FOREIGN DIRECT INVESTMENT OF SRI LANKA. WHERE ARE WE HEADING?
Foreign Direct Investment or FDI for short is typically defined as an investment made by a company or an individual in a foreign country. It is usually in the form of either launching a business operation or buying commercial assets.
By this definition, Sri Lanka has demonstrated to be an excellent destination for such investors over the recent past. It has been attracting investments in industries such as apparel, construction, tourism and real estate, creating thousands of jobs in the process.
According to the data portal IndexMundi, Sri Lanka managed to attract a net inflow of Foreign Direct Investment of just below USD 945 Million as of 2014, which was more than twice the total amount that was reported back in 2005. Within the second quarter of this year, it increased to USD 395 Million. Moreover, the Sri Lankan government expects FDI to quadruple within the next three years, rising up to USD 4 Billion by 2020.
While the outlook is good, Sri Lanka does face some challenges. The World Bank’s 2017 Doing Businessreport shows that the country is ranked at the 110th place, out of 190 countries from around the world. Apart from that, the government reported at the beginning of this year that the country’s FDI saw a record fall in 2016 to just USD 450 million, which was a 54% drop from the $970 million FDI that was recorded in 2015. When compared to emerging nations like Vietnam which saw an inflow of over six percent of gross domestic product (GDP), Sri Lanka has remained at two percent with $1.6 billion recorded in 2014 being the highest in recent times.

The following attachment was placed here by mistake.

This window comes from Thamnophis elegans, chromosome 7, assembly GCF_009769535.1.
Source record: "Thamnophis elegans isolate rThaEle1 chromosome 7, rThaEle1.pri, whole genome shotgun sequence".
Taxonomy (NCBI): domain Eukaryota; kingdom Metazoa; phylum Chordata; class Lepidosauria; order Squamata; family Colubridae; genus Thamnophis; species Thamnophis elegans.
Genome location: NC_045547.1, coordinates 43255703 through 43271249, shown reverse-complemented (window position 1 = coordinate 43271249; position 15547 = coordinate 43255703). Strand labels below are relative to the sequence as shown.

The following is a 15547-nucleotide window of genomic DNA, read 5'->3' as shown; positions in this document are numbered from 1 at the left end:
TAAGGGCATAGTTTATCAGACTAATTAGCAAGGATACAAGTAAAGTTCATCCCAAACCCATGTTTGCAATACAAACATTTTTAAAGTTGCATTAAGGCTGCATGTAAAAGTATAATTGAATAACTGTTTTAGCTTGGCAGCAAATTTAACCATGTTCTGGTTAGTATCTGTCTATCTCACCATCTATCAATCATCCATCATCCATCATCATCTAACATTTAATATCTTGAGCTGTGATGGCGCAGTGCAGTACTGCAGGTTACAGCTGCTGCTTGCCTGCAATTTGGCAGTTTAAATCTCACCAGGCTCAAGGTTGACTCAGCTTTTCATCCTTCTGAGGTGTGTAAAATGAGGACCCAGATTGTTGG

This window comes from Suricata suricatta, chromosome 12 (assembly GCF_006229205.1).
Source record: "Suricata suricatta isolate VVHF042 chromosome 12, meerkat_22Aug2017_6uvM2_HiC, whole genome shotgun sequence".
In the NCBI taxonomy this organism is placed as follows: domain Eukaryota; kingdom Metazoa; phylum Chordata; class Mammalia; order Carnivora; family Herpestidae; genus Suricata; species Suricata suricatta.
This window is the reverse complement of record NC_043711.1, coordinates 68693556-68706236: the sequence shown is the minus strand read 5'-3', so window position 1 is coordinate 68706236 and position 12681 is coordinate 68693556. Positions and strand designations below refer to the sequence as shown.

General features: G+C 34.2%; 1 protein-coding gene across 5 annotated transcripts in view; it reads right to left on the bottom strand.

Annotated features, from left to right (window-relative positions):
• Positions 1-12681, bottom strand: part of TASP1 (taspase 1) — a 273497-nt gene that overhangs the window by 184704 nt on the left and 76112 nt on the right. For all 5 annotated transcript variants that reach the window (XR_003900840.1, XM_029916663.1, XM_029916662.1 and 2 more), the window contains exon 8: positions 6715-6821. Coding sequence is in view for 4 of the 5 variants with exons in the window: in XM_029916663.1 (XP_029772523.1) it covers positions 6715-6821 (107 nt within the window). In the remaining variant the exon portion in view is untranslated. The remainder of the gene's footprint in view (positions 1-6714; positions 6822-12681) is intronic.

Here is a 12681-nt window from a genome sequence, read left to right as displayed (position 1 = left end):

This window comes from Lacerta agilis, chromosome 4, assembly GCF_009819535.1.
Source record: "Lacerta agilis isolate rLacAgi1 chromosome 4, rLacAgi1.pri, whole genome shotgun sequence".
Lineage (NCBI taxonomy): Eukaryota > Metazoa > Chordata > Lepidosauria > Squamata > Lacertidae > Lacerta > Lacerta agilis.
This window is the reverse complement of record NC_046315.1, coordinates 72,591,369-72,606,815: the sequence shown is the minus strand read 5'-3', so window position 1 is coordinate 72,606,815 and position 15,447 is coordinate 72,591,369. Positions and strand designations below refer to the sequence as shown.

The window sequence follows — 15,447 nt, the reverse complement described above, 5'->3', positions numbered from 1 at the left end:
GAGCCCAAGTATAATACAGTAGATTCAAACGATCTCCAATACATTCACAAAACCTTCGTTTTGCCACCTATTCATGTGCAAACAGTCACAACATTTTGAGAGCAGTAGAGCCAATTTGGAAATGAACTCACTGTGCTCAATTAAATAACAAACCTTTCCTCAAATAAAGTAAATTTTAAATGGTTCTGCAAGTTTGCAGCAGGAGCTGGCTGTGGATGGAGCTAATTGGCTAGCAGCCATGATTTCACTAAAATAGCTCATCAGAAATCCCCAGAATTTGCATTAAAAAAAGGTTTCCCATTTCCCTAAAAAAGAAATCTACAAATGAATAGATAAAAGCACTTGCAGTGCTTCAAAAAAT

Nevertheless, the country is expected to improve its business environment for both local and foreign investors, by taking the country into the top 70 nations in the Ease of Doing Business Index by 2020.
With the impressive growth in the real estate industry, the government is planning to further fuel the growth of the Lankan economy through direct foreign investments. According to JLL, the prevailing policies towards foreign ownership of property will create an ideal platform to attract more investments to the commercial real estate segment. Moreover, the easing of cash restrictions, the elimination of VAT on real estate transactions and proposed mortgage law reform has increased the purchase inquiries from foreign investors, for real estate projects. The country’s strategic location acts as a magnet for foreign investments. However, the country has not been able to effectively leverage the opportunities yet.
However, the record low FDI that Sri Lanka saw in 2016, is expected to recover by the beginning of 2018.The Prime Minister proclaimed that 2017 would be the year of FDI with the potential to attract at least USD 2.5 Billion worth of investments.
Furthermore, a report released by the global information provider, IHS (Information Handling Services),has mentioned that Sri Lanka is now ranked among the top 10 foreign direct investment (FDI) hotspots in the Asia Pacific region, alongside countries such as India, Vietnam, the Philippines, Thailand, China, Myanmar, Indonesia, and Bangladesh.
The trend should continue for the next decade, as Sri Lanka will participate in China’s One Belt One Road Initiative.